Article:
This is a great time to be a fan of vintage comedy, from the silent era onward. A brace of new Blu-ray restorations and books will make life a little brighter for both the novice and the aficionado. Add to that a celebratory screening of Harold Lloyd’s Safety Last on its hundredth anniversary at the Academy Museum this coming Sunday and see how much there is to cheer about.
This collection, which was previewed on a big screen at the recent San Francisco Silent Film Festival, is the result of many years’ effort but definitely worth the wait. The original negatives of Laurel and Hardy’s silent short subjects are long gone, but Serge Bromberg, Eric Lange and Ulrich Ruedel surveyed worldwide archives and private collections to find—and in some cases piece together, inch by inch—the best available materials. Thus, we (and a new generation) can enjoy such hilarious films as Putting Pants on Philip, The Second Hundred Years and the glorious The Battle of the Century, with its legendary pie fight. L&H scholars Richard W. Bann and Randy Skretvedt participate in commentary tracks and essays for the handsome booklet that accompanies the two discs. The results are breathtakingly good. They even found a good, complete print of Lucky Dog (1921), the Stan Laurel two-reeler in which Oliver Hardy appears briefly—a coincidence matched only by the presence of Lou Costello at ringside in L&H’s long-unseen The Battle of the Century (1927). These discs are precious indeed, and how appropriate that they come to us courtesy of Blackhawk Films, which made L&H comedies available to so many people in the heyday of 8mm and 16mm collecting.
Eight hours of rare Three Stooges footage? That sounds like a come-on for a K-Tel type of “greatest hits” collection…but in this case it’s true. Comedy specialist Paul Gierucki and producer/entrepreneur Kit Parker have joined forces to assemble a dizzying array of Stooge material, much of which was new to me—even a re-edited version of a TV special I appeared in nearly forty years ago called STOOGES: THE MEN BEHIND THE MAYHEM. Among the goodies are original trailers for feature films in which the trio appeared, color home-movie footage of Moe, Larry and Joe Besser (!), raw footage of Moe and Shemp frolicking with Broadway chorus girls in a swimming pool, a hitherto unknown Van Beuren two-reeler called EVERYBODY LIKES MUSIC featuring Shemp, a handful of TV commercials, a Jack Linkletter interview with the “new” Stooges from 1960, a talk show hosted by Dave Barry in which Moe gets to play raconteur, and much, much more. I’m happy to have all of this plus interview footage with relatives and descendants and a seemingly never-ending supply of odds and ends gathered in one 3-disc collection. It is truly a cornucopia that no Stooge fan should be without.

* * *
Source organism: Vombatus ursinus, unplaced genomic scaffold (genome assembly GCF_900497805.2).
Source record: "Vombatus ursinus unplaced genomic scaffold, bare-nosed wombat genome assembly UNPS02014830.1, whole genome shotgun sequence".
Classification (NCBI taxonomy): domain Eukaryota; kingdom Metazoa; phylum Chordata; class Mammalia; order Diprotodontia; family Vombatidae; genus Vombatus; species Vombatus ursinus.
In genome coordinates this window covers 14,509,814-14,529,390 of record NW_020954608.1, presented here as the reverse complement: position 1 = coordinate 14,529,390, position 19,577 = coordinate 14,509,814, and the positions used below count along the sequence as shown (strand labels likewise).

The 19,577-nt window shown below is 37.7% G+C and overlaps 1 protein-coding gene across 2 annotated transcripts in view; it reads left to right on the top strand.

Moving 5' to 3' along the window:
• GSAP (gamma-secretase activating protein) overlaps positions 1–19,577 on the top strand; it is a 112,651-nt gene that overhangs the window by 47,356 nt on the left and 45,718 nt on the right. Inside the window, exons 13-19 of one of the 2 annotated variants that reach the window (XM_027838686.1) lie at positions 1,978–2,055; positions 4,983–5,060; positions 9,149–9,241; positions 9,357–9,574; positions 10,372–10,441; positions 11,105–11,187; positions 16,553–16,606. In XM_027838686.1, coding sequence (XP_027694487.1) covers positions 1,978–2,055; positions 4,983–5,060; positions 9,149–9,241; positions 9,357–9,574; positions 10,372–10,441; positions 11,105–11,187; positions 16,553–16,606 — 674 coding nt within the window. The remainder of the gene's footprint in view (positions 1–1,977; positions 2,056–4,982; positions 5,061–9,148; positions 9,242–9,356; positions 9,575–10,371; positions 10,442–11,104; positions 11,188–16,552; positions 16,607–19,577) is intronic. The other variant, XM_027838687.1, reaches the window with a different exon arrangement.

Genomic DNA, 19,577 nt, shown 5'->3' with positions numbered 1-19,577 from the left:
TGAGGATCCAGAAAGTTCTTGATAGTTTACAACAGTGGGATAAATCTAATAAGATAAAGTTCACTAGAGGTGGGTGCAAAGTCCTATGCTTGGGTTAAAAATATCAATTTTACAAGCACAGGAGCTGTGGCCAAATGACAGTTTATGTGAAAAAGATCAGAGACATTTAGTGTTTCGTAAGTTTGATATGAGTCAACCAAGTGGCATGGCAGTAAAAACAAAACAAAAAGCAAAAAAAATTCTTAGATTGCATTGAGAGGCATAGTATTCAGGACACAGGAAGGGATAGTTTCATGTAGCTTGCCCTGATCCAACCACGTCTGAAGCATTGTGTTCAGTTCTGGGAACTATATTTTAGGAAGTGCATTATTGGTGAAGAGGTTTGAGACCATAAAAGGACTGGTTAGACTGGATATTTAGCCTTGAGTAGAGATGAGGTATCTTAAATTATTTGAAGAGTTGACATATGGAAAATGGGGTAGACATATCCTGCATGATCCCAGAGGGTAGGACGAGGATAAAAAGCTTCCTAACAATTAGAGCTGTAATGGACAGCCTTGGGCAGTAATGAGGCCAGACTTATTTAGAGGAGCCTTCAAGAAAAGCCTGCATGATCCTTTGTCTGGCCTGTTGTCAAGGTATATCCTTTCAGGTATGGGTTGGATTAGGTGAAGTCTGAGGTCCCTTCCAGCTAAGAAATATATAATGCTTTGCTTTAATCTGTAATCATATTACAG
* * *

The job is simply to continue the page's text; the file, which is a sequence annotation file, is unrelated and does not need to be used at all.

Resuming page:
It has been decades since Walter Kerr wrote his valuable book The Silent Clowns and suggested that Raymond Griffith was worthy of a spot on the pantheon of great silent comedians. He remains on the sidelines, in part because it’s not easy to access his best work—until now. Ben Model has released a DVD/Blu-ray collection that should win him some new admirers. It includes one of Griffith’s best silent features, Paths to Paradise (1925), albeit missing its final reel, another feature (1926’s You’d Be Surprised) that’s not as good but still shows the star to good advantage, and a video essay by Steve Massa that sums up Griffith’s career quite well. The pictorial quality of the features is superb, thanks to the Library of Congress scans of 35mm originals, and they benefit from Model’s supportive theatre organ scores. [Not so incidentally, Ben is releasing new discs faster than I can cover them. Please check out his Tom Mix double-feature and a pair of rare Frank Borzage silents at www.undercrankproductions.com
No one has done more to locate, identify and chronicle early silent comedy shorts than Steve Massa and Rob Stone, alone and together. Theirs is a niche field but an important one, because the films they champion have been neglected for so many years. The only drawback is not being able to access the often-tantalizing short subjects they describe. Many of them are considered lost, although a handful are available online, thank goodness. Their spirit is invoked in the latest books from this industrious duo, which are filled with stills, frame enlargements, and tantalizing posters.
If you are hungry for detail and analysis of Abbott and Costello, this book was written with you in mind. Co-author Nick Santa Maria is a lifelong performer and posits that Bud Abbott and Lou Costello were underrated as actors; that’s what made their routines both funny and memorable. He builds a strong case for that premise along with his British colleague Matthew Coniam. Not only do they chart Bud and Lou’s career on screen; they break down every burlesque routine they drew upon in their feature films and subsequent TV series. At 482 pages there is little if anything left out on the subject of A&C, leaving the reader (especially a newcomer to the flock) with plenty of food for thought.